Was participating in a discussion about violence against women and wrote a response that’s really too long for a comment, so I thought I’d make a post of it. This is really a comment response, so you might want to read Mark’s post, and the comments there, first.
This response does stand alone and mainly consists of statistics regarding murder and forcible rape. At the end I offer some opinions on the matter. It’s a heavy, but very important, topic.
According to FBI data on homicide, in 2012, there were 12,765 murders. Of those, 2,834 were women (9,917 were men). [Table 1]
That’s a rate of almost 7.8 women per day (and almost 27.2 men per day).
Not all of those are going to be sexual in nature, of course; people are murdered for a variety of reasons.
There were 14,581 murderers in 2012 (some murders involve multiple offenders). Males committed 9,425 homicides, women committed 1,098 (with 4,058 listed as “unknown”). Of the total, 6594 were committed by people from 17-34 years of age (peaking, 2,553, around 20-24). [Table 3]
Firearms account for 9,528 of the homicides, knives (or such) account for 1,888, and 1,478 were committed with blunt objects or personal assault. [Table 8]
Felony actions account for 1,841 murders, and 15 are known to involve rape, 10 more involve other sex offenses (murder/rapes are actually fairly uncommon, fortunately). Robbery accounts for 75 murdered women (577 men), and burglary accounts for 32 more women (and 60 men). Some other data points: 26 children were murdered by a babysitter, 140 were murdered in a drug- or alcohol-related brawl, 148 were killed in arguments over money or property, and there were 800+ gang-related murders. [Table 10, 13]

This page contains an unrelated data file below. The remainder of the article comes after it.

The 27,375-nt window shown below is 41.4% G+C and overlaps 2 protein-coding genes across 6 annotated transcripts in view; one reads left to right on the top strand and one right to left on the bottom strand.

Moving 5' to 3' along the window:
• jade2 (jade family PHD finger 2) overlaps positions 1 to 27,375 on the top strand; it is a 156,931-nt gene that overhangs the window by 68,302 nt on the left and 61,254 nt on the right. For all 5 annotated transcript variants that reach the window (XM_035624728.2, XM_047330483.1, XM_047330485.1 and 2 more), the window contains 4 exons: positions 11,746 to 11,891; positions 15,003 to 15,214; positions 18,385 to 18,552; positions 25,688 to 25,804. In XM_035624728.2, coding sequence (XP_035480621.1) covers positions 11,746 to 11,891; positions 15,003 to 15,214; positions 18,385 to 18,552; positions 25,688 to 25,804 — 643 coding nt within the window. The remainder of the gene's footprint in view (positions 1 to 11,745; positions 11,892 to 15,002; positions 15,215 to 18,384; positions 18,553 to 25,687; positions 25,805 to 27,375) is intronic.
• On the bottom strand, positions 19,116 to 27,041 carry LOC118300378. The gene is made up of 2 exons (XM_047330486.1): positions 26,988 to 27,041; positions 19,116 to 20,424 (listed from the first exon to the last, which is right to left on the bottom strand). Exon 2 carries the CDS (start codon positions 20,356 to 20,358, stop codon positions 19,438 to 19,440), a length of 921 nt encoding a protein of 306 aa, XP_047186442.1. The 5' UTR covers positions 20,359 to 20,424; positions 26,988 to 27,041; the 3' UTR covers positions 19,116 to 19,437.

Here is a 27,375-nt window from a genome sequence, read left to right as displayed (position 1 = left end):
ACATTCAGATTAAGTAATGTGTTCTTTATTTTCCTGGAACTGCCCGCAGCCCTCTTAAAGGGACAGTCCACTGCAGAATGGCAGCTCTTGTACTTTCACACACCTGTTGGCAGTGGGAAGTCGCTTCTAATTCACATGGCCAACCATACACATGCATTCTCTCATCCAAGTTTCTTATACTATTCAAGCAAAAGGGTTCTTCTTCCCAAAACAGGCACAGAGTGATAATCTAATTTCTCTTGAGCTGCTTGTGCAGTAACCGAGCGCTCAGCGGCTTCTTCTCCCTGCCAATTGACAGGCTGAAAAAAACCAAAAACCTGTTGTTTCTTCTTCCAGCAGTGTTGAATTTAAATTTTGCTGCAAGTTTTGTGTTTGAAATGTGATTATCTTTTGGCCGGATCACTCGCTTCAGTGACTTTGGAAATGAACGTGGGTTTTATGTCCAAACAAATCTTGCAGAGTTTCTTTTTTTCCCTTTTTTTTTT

Bottom line: is murder of women a problem? Absolutely it is, but many times more men are murdered, and sex — overwhelmingly — has very little to do with it. You’re far more likely to be murdered if you’re a male, so when we start talking murder, there needs to be some perspective.
Sexual violence, on the other hand, is an enormous problem for women (and by extension, society). Rape and violence against women goes back to our “caveman” days. People my age can remember the common icon of the caveman dragging the cavewoman back to his cave by her hair. This is not to in any way excuse rape, but to point out how deep the issue runs.
According to FBI data on forcible rape, in 2011, there were 83,425 forcible rapes reported to law enforcement. (One issue is that rape is a vastly under-reported crime. One report suggests that only 18% of forcible rapes are reported; the number is even lower for date rape situations.)
The rate of forcible rape is estimated at 52.7 per 100,000 females. In comparison, there were 354,396 reported cases of robbery, 751,131 cases of aggravated assault and 9,063,173 cases of property crime. [Table 1]
Various studies have found that between 15-20% of women will experience some form of rape in their lifetime. Thankfully, there seems a slight decline in rape rates in the last decades. Stricter laws, education and even the availability of internet porn seem to have some correlation to the reduction.
A report in 1997 found that 91% of rape victims are women — 99% of those arrested were male (rape among male prison inmates likely accounts for most of that 9% of rapes on males). The stats are tricky and vary widely, but nearly 75% of rapes are by someone the victim knows. About 27-40% take place in the victim’s home, and over 66% take place somewhere indoors.